Other types of studies have contributed evidence for the effects of blood cholesterol on PrC. In a cross-sectional cohort study of 531 American men, the incidence of benign prostate hyperplasia was 4-fold greater in those with diabetes who were in the highest compared to the lowest quartile of LDL-C; this effect was not seen in those without diabetes (Parsons, Bergstrom et al. 2008). A positive diagnosis of PrC in African-American (AA) men (n = 521), but not non-AA men (n = 451), undergoing biopsy was >3-fold higher for those in the highest quartile of LDL-C compared to the lowest (Moses, Abd et al. 2009). In a case-control study in 1294 Italian men <75 years of age with incident PrC compared to 1451 men hospitalized with acute, non-neoplastic conditions, the odd ratio (OR) for prostate cancer was 1.54 (95% CI, 1.26-1.89) for those with hypercholesterolemia (Pelucchi, Serraino et al. 2011). A post hoc analysis of the REDUCE study (which evaluated the anti-testosterone dutasteride in men with high prostate specific antigen (PSA) values but no PrC) examined the association of coronary artery disease (CAD) with PrC risk (Thomas, Gerber et al. 2012). In 6729 men who underwent at least one biopsy, those with CAD had an increased risk of PrC diagnosis (OR = 1.35, 95% CI, 1.08–1.67), suggesting common risk factors.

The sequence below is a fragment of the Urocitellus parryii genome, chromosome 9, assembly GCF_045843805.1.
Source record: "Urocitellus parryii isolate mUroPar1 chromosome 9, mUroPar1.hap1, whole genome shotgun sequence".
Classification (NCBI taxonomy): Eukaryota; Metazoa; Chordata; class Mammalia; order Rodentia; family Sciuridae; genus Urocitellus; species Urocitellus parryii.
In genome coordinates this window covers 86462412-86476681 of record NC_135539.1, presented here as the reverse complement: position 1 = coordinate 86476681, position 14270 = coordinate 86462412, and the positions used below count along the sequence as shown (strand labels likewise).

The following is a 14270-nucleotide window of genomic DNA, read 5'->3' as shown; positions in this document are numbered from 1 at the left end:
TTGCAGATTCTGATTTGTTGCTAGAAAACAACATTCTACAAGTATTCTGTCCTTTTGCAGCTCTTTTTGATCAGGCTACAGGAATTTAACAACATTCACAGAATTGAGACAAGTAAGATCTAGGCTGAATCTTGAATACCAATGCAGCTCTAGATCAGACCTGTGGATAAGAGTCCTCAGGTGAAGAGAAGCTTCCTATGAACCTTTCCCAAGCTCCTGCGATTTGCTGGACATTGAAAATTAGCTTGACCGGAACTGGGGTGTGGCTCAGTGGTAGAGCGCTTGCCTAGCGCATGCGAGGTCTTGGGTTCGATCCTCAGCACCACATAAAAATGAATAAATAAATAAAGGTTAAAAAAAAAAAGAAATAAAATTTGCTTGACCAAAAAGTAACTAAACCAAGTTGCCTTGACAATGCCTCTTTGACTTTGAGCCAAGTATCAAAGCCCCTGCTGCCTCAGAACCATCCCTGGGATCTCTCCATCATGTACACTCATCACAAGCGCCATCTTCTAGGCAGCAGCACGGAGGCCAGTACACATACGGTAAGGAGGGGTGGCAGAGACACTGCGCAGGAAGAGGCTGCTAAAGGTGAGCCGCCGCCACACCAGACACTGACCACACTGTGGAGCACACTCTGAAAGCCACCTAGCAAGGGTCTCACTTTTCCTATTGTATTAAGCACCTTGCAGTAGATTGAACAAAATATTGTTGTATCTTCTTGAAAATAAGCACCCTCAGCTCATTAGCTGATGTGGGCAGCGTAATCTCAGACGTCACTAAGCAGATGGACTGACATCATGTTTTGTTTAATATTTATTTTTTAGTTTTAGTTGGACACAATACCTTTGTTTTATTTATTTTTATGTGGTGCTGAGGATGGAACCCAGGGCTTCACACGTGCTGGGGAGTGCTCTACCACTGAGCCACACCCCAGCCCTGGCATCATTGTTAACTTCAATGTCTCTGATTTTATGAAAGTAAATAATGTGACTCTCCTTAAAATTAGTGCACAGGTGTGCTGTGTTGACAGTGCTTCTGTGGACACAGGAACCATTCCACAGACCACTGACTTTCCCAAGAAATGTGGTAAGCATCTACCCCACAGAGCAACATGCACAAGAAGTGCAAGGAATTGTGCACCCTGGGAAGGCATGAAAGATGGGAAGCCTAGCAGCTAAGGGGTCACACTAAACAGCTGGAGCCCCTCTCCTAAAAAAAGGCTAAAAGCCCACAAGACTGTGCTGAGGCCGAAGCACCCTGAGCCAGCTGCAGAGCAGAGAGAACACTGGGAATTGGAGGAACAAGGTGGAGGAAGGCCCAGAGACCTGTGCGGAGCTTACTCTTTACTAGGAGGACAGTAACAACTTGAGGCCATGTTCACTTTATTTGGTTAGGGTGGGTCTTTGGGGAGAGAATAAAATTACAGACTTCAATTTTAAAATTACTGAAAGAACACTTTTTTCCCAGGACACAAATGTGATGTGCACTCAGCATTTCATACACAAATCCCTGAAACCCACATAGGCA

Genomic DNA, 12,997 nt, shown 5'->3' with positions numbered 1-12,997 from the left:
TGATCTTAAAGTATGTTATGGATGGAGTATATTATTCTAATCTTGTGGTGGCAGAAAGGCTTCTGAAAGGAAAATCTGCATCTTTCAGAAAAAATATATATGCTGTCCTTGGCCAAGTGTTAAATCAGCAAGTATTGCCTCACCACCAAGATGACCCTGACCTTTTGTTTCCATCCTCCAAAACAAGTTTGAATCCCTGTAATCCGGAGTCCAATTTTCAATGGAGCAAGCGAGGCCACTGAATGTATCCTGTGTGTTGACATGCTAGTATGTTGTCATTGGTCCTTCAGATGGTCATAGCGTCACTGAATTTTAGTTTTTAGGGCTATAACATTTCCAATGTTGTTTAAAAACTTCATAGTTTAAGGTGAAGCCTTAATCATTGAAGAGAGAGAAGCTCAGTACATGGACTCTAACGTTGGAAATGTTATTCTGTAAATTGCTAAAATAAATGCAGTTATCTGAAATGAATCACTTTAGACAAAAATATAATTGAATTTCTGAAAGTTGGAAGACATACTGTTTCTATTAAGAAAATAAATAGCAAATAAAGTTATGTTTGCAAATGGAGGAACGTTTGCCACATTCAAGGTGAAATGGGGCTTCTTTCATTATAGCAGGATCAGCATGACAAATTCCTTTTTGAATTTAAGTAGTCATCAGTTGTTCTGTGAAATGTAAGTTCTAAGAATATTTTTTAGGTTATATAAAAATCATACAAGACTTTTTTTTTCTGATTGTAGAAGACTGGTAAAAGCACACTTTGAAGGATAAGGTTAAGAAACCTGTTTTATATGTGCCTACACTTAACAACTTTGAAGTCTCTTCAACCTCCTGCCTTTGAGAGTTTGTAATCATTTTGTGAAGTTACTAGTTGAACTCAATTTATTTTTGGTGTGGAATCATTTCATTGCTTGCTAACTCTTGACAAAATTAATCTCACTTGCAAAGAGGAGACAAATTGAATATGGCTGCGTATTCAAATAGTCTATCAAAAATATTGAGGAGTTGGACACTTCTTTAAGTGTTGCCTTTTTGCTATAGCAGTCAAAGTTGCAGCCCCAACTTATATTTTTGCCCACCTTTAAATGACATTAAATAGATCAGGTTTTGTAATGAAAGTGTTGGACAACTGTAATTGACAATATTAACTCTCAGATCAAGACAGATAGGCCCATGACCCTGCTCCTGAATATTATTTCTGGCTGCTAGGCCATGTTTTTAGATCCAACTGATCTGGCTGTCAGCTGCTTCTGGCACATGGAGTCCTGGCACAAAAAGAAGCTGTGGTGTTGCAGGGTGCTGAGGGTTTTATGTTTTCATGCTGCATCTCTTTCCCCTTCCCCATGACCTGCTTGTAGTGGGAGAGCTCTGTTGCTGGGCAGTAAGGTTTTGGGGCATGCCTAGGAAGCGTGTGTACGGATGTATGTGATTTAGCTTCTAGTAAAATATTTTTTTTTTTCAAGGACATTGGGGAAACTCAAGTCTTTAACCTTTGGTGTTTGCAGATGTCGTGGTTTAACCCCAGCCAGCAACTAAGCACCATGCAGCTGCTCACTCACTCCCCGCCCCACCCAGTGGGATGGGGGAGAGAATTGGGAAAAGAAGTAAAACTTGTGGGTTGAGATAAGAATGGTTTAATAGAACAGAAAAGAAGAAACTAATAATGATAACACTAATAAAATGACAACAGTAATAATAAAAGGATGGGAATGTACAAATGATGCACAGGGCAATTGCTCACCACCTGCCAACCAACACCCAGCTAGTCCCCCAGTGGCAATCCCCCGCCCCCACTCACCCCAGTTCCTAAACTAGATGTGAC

The benefit of statins in PrC prevention or treatment is still under evaluation, but observational studies have demonstrated reduced risk of PrC in statin users (reviewed, (Solomon and Freeman 2008; Marcella, David et al. 2011)). Statin use was recently shown to reduce the risk if death from PrC in a case-control study; cases were residents of New Jersey, USA ages 55 to 79 years who died from PrC between 1997 and 2000 (n = 380) and controls from the population were matched by 5-year age group and race. The unadjusted OR for death from PrC was 0.49 (95% CI, 0.34-0.70) for any exposure to statins and decreased to 0.37 (P <.0001) after multivariate adjustment (Marcella, David et al. 2011). Users of high-potency statins had about 2.5 times more protection compared with users of low-potency statins; the authors suggest that this points to cholesterol-lowering as the mechanism of protection. A positive association between LDL-C and PSA was demonstrated in a longitudinal study of 1214 American veterans undergoing statin treatment between 1990 and 2006 (Hamilton, Goldberg et al. 2008). After a relatively short period of statin use (< 1 year), there was a near-linear relationship between changes in LDL-C and changes in PSA values. After adjustment for multiple factors, for every 10% change in LDL-C, PSA changed by 1.64% (95% CI, 0.64% to 2.65%, P =.001). This relationship held over increases or decreases in the values, although the mean and median changes in LDL and PSA were -26% and -4.1%, respectively (Hamilton, Goldberg et al. 2008). A subsequent study showed that statin use dose-dependently lowered the risk of a PSA recurrence in men who underwent a radical prostectomy (n = 1319) (30% lower risk of PSA recurrence (HR = 0.70, 95% CI, 0.50-0.97) (Hamilton, Banez et al. 2010). Median follow-up time was 24 months for statin users (n = 236, 18%), 36 months for non-users.